As a local church pastor, I like to keep a good pulse on church trends and fads. At the very least, it provides interesting entertainment value. Like clothing styles and music styles, church styles can be all the rave one season and totally drab the next season.
Such is the case with the megachurch model. Indeed, it seems like Americans are quickly becoming disillusioned with the idea that “bigger is always better” when it comes to church life. So, enter the latest all the rage church model – the micro-church!
This model of church goes by many names. A recent Christianity Today article states, “These communities go by different names – fresh expressions, missional communities, micro-churches – but they bear many similarities….Though the structures of these communities vary, their values are generally consistent. These include intentional focus on mission to a specific population (fitness enthusiasts, or single moms, etc.), an emphasis on lay leadership, low costs, and a high rate of reproduction.” Interesting, isn’t it?
My goal in this short blog post isn’t to argue the merits of micro-churches over megachurches (or vice versa), but to simply ask a simple and direct question: What ever happened to the biblical model of church? What ever happened to churches just being faithful? What ever happened to this whole Pauline notion that “I planted, Apollos watered, but God gave the growth. So neither he who plants nor he who waters is anything, but only God who gives the growth” (1 Corinthians 3:6-7)?
Does it really matter how big or small a local church is? Maybe to a degree. I mean, numbers tell us something, right? But isn’t it possible for a church to be on fire, faithful, and fervent in their mission to “make disciples” (cf. Matthew 28:18-20) and be either huge in numbers or quite tiny in numbers? I think the answer is obvious.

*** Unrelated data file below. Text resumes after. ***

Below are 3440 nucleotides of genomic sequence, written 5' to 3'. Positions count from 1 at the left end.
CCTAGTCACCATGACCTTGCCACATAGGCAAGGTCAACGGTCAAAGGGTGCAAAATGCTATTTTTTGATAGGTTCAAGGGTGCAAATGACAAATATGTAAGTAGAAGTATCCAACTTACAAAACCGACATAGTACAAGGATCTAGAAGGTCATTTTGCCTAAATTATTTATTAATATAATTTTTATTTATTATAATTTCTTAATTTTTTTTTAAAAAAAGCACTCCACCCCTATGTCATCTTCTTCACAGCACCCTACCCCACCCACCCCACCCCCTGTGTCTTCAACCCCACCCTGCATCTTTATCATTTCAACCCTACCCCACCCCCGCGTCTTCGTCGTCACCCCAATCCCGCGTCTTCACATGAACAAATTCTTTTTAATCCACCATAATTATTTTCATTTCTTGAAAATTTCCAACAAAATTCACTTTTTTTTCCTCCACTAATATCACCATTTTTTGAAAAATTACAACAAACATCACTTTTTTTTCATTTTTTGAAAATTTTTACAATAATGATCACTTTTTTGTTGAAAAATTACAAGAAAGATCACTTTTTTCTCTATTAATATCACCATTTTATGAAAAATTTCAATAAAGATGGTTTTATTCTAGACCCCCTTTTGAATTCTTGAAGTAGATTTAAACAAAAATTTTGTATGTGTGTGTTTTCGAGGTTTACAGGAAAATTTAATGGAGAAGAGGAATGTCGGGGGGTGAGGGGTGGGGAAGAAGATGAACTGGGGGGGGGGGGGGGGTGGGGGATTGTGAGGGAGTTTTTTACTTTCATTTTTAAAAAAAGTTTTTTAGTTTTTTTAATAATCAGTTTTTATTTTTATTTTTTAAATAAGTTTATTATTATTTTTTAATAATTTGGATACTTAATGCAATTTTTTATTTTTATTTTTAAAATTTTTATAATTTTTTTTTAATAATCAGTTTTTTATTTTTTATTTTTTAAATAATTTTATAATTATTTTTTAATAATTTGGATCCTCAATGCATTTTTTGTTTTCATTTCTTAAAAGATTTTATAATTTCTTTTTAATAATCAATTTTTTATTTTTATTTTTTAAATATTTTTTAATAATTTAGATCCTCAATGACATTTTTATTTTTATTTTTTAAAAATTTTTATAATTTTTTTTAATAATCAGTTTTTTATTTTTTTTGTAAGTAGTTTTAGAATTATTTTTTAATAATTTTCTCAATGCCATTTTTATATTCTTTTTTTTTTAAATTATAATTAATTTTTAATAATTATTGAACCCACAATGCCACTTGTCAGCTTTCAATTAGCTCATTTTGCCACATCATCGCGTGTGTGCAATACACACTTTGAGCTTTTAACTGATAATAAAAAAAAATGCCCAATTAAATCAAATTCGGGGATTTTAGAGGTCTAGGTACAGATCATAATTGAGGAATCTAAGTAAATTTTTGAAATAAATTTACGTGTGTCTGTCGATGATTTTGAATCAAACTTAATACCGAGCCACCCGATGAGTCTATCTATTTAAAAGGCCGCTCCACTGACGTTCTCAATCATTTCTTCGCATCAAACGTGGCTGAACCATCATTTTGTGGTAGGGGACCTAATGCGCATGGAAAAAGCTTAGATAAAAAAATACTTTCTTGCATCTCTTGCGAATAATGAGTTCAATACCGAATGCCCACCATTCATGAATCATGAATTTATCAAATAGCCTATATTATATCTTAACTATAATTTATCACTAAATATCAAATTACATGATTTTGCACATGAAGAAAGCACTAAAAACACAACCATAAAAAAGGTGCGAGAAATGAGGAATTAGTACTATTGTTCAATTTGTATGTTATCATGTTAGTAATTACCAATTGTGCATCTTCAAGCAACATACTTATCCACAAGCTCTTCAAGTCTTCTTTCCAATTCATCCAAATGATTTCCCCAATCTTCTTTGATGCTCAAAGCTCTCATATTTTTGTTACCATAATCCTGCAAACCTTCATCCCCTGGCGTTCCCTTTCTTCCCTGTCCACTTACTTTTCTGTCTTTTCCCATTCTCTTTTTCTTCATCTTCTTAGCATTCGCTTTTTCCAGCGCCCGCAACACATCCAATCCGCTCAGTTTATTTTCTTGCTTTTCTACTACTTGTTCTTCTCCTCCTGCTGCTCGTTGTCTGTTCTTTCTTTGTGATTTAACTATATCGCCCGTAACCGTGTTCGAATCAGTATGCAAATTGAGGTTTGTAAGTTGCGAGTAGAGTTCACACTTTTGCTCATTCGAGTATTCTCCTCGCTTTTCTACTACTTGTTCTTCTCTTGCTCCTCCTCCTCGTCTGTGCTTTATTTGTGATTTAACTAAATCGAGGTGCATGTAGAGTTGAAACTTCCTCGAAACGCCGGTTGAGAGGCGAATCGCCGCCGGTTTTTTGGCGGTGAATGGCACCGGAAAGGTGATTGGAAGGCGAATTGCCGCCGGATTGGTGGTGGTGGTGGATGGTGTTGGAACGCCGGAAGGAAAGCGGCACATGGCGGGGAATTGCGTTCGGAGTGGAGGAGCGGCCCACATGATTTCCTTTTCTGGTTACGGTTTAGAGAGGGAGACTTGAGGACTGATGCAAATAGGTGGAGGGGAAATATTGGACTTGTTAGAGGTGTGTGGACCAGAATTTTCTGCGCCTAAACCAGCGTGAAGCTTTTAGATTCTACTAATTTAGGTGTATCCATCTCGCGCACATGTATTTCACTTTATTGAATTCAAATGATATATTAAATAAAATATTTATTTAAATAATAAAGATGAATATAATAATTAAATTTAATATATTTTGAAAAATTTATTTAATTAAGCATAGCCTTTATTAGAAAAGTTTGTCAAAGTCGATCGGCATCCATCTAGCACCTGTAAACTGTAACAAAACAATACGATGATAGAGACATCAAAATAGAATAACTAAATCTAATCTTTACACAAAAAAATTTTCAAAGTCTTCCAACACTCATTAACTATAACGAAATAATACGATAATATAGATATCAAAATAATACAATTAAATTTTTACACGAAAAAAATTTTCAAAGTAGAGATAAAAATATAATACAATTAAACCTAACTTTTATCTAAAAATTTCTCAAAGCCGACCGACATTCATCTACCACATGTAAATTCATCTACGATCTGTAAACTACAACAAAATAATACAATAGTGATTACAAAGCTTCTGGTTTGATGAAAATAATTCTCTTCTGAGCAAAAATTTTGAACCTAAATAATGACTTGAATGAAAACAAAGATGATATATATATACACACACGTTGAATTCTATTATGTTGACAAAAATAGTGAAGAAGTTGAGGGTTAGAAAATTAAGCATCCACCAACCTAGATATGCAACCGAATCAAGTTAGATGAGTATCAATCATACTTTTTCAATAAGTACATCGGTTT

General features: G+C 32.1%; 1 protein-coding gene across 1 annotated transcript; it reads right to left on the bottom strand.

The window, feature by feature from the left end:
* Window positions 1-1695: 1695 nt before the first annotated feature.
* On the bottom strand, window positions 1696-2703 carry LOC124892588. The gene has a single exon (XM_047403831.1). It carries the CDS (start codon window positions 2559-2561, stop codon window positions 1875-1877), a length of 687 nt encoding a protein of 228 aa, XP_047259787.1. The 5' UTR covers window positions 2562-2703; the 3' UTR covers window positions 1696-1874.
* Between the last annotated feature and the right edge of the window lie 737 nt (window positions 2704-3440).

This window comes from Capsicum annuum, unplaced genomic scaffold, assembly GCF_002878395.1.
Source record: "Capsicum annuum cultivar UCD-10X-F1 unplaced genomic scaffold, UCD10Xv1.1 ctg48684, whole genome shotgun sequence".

Perhaps local churches that intentionally strive to be either mega or micro are totally missing the boat. Maybe, just maybe, we should desire church growth without demanding church growth? Perhaps trying to reach the crowd for simple numbers sake isn’t really fulfilling the Great Commission after all. And is the solution to this problem really to tailor church to a specific demographic just because big church isn’t working out so well? Again, I think the answer is obvious.
Here’s the bottom line, perhaps churches have a responsibility to steward, plan, and strategize for church growth BY MEANS OF staying faithful in prayer, preaching, and meeting the needs of the people that God brings to them (cf. Acts 6:1-7). Perhaps we should keep the main thing the main thing. So, in the case of Prairie Flower Baptist Church, what is the main thing? Well, it’s “to be a strong church that makes disciples for the glory of God.” Can’t we just devote ourselves with white hot passion to that mission and vision and leave the growth results to God?
I mean, who was it that said, “I will build my church, and the gates of hell shall not prevail against it”? Oh yeah, that was Jesus. And who is Jesus? Listen again to the words of Paul from Ephesians 2:19-21, “So then you are no longer strangers and aliens, but you are fellow citizens with the saints and members of the household of God, built on the foundation of the apostles and prophets, Christ Jesus himself being the cornerstone, in whom the whole structure, being joined together, grows into a holy temple in the Lord.”
Honestly, I don’t think it’s all about being a mansion of a church or being hipster with a tiny church model. Perhaps you can be a megachurch and faithful. Perhaps you can be a micro-church and faithful. Perhaps you can be a “normal church” and faithful. Indeed, at the end of day, I think that mere faithfulness provides some rich fruits, whether that be visible, tangible fruit like numerical growth or invisible, spiritual fruit like spiritual growth. But faithfulness always yields the sweet rewards of fruit. Yes, at the end of the day, I think Jesus just wants us to strive to be faithful churches. Amen?